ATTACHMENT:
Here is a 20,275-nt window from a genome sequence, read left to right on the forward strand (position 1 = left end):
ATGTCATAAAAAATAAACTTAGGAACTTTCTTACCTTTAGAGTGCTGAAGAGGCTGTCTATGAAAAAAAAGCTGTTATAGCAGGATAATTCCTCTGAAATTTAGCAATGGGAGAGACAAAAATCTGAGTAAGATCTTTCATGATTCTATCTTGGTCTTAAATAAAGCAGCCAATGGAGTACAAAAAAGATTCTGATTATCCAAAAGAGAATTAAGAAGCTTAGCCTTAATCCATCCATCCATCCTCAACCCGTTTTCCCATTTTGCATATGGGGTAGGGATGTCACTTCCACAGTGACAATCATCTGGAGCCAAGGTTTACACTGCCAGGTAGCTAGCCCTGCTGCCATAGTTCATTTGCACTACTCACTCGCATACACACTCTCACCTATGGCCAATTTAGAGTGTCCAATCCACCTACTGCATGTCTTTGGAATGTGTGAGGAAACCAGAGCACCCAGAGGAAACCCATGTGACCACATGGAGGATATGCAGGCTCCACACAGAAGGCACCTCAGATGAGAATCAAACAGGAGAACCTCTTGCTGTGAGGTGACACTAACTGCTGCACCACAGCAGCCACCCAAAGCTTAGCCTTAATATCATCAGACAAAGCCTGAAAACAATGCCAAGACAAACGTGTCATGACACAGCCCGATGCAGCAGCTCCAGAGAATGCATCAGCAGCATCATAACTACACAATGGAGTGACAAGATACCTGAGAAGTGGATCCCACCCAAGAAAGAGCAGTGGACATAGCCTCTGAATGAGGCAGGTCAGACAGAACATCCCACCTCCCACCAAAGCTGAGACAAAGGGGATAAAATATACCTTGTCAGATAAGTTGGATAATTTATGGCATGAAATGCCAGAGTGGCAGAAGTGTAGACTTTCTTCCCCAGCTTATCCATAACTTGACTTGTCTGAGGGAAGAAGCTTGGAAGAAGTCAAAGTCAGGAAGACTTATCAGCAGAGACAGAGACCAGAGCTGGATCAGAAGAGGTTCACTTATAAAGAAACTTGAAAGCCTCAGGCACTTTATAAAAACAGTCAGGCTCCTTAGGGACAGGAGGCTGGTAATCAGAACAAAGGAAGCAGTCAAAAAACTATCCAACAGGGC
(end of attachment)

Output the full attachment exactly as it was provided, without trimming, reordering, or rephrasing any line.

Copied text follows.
Here is a 20,275-nt window from a genome sequence, read left to right on the forward strand (position 1 = left end):
ATGTCATAAAAAATAAACTTAGGAACTTTCTTACCTTTAGAGTGCTGAAGAGGCTGTCTATGAAAAAAAAGCTGTTATAGCAGGATAATTCCTCTGAAATTTAGCAATGGGAGAGACAAAAATCTGAGTAAGATCTTTCATGATTCTATCTTGGTCTTAAATAAAGCAGCCAATGGAGTACAAAAAAGATTCTGATTATCCAAAAGAGAATTAAGAAGCTTAGCCTTAATCCATCCATCCATCCTCAACCCGTTTTCCCATTTTGCATATGGGGTAGGGATGTCACTTCCACAGTGACAATCATCTGGAGCCAAGGTTTACACTGCCAGGTAGCTAGCCCTGCTGCCATAGTTCATTTGCACTACTCACTCGCATACACACTCTCACCTATGGCCAATTTAGAGTGTCCAATCCACCTACTGCATGTCTTTGGAATGTGTGAGGAAACCAGAGCACCCAGAGGAAACCCATGTGACCACATGGAGGATATGCAGGCTCCACACAGAAGGCACCTCAGATGAGAATCAAACAGGAGAACCTCTTGCTGTGAGGTGACACTAACTGCTGCACCACAGCAGCCACCCAAAGCTTAGCCTTAATATCATCAGACAAAGCCTGAAAACAATGCCAAGACAAACGTGTCATGACACAGCCCGATGCAGCAGCTCCAGAGAATGCATCAGCAGCATCATAACTACACAATGGAGTGACAAGATACCTGAGAAGTGGATCCCACCCAAGAAAGAGCAGTGGACATAGCCTCTGAATGAGGCAGGTCAGACAGAACATCCCACCTCCCACCAAAGCTGAGACAAAGGGGATAAAATATACCTTGTCAGATAAGTTGGATAATTTATGGCATGAAATGCCAGAGTGGCAGAAGTGTAGACTTTCTTCCCCAGCTTATCCATAACTTGACTTGTCTGAGGGAAGAAGCTTGGAAGAAGTCAAAGTCAGGAAGACTTATCAGCAGAGACAGAGACCAGAGCTGGATCAGAAGAGGTTCACTTATAAAGAAACTTGAAAGCCTCAGGCACTTTATAAAAACAGTCAGGCTCCTTAGGGACAGGAGGCTGGTAATCAGAACAAAGGAAGCAGTCAAAAAACTATCCAACAGGGC